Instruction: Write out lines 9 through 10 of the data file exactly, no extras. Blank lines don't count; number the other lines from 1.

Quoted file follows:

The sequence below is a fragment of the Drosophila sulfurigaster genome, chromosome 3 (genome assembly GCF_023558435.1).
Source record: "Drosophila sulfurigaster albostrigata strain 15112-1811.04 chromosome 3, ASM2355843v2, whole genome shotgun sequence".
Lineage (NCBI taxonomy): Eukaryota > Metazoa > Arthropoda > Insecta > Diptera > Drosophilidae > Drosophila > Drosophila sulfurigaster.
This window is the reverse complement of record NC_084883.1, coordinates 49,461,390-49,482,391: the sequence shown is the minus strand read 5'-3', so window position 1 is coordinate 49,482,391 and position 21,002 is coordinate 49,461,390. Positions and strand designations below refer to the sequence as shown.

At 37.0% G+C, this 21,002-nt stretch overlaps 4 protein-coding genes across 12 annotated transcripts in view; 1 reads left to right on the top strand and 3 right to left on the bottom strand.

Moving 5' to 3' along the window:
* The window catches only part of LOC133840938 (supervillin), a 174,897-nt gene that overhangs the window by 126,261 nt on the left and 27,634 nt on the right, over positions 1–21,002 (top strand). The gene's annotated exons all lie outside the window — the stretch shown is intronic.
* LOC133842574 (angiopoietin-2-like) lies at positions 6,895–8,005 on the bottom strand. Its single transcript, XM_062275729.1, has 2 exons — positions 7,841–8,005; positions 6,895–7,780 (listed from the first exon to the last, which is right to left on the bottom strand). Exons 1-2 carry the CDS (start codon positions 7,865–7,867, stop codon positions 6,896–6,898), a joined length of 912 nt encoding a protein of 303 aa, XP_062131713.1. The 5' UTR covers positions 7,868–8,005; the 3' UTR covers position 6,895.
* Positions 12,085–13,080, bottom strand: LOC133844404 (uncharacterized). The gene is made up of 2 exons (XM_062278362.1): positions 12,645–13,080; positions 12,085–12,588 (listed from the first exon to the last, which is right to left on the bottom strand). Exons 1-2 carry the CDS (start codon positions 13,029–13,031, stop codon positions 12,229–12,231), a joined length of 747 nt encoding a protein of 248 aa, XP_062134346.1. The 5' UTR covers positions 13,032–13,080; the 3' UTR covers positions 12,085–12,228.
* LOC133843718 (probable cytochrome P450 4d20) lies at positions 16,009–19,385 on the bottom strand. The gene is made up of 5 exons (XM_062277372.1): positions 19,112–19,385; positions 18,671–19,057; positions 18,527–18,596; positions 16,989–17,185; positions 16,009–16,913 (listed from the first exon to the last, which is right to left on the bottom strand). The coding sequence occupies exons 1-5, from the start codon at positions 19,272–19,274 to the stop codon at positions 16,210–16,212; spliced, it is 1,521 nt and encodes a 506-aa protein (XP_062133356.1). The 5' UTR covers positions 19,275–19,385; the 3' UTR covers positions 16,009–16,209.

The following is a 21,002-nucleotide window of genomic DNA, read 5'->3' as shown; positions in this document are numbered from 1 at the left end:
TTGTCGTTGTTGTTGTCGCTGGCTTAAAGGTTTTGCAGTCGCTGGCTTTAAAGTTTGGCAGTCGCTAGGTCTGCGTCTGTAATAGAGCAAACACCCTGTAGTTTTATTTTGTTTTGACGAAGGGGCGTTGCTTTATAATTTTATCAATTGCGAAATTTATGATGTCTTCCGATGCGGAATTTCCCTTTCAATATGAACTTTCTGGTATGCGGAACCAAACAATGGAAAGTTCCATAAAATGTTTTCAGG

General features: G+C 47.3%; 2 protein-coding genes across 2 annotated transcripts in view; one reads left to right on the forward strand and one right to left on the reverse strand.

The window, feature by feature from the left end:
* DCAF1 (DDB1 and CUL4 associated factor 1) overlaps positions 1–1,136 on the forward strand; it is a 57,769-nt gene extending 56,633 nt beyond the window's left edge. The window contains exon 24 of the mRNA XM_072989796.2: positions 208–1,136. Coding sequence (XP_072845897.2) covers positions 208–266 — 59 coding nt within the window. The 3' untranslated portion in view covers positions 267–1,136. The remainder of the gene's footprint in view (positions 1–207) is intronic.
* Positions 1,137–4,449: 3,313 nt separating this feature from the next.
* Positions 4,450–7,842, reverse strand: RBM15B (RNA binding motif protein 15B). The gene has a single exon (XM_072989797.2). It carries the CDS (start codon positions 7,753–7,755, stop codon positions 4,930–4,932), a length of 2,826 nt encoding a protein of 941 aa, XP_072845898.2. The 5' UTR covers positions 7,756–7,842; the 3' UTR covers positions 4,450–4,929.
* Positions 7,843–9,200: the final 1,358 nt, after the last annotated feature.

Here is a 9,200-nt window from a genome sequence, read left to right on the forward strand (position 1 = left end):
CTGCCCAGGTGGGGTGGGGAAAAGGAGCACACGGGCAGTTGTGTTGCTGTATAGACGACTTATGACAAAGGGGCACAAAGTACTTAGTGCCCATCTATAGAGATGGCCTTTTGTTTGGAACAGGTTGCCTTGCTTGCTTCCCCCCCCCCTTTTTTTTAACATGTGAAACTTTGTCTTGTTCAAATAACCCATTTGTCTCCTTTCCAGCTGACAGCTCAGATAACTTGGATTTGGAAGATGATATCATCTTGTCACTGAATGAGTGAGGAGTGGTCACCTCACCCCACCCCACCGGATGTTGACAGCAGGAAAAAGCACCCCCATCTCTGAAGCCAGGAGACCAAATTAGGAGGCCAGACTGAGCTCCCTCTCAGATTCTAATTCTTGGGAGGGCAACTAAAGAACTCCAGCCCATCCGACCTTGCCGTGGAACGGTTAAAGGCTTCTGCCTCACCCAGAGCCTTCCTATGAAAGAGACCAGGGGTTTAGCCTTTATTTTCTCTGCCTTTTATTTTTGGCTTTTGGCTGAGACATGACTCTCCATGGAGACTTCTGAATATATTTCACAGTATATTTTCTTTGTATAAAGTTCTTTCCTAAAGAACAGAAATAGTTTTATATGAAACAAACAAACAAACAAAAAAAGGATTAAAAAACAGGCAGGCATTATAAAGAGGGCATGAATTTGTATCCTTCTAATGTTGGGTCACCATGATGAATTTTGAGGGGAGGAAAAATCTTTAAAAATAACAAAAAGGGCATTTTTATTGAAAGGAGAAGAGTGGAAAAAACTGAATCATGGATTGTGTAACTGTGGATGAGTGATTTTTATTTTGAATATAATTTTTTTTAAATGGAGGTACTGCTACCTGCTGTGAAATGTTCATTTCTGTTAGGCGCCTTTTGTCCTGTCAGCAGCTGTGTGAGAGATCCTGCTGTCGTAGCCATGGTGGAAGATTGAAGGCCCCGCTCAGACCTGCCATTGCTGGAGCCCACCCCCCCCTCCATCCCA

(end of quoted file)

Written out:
* Positions 12,085–13,080, bottom strand: LOC133844404 (uncharacterized). The gene is made up of 2 exons (XM_062278362.1): positions 12,645–13,080; positions 12,085–12,588 (listed from the first exon to the last, which is right to left on the bottom strand). Exons 1-2 carry the CDS (start codon positions 13,029–13,031, stop codon positions 12,229–12,231), a joined length of 747 nt encoding a protein of 248 aa, XP_062134346.1. The 5' UTR covers positions 13,032–13,080; the 3' UTR covers positions 12,085–12,228.
* LOC133843718 (probable cytochrome P450 4d20) lies at positions 16,009–19,385 on the bottom strand. The gene is made up of 5 exons (XM_062277372.1): positions 19,112–19,385; positions 18,671–19,057; positions 18,527–18,596; positions 16,989–17,185; positions 16,009–16,913 (listed from the first exon to the last, which is right to left on the bottom strand). The coding sequence occupies exons 1-5, from the start codon at positions 19,272–19,274 to the stop codon at positions 16,210–16,212; spliced, it is 1,521 nt and encodes a 506-aa protein (XP_062133356.1). The 5' UTR covers positions 19,275–19,385; the 3' UTR covers positions 16,009–16,209.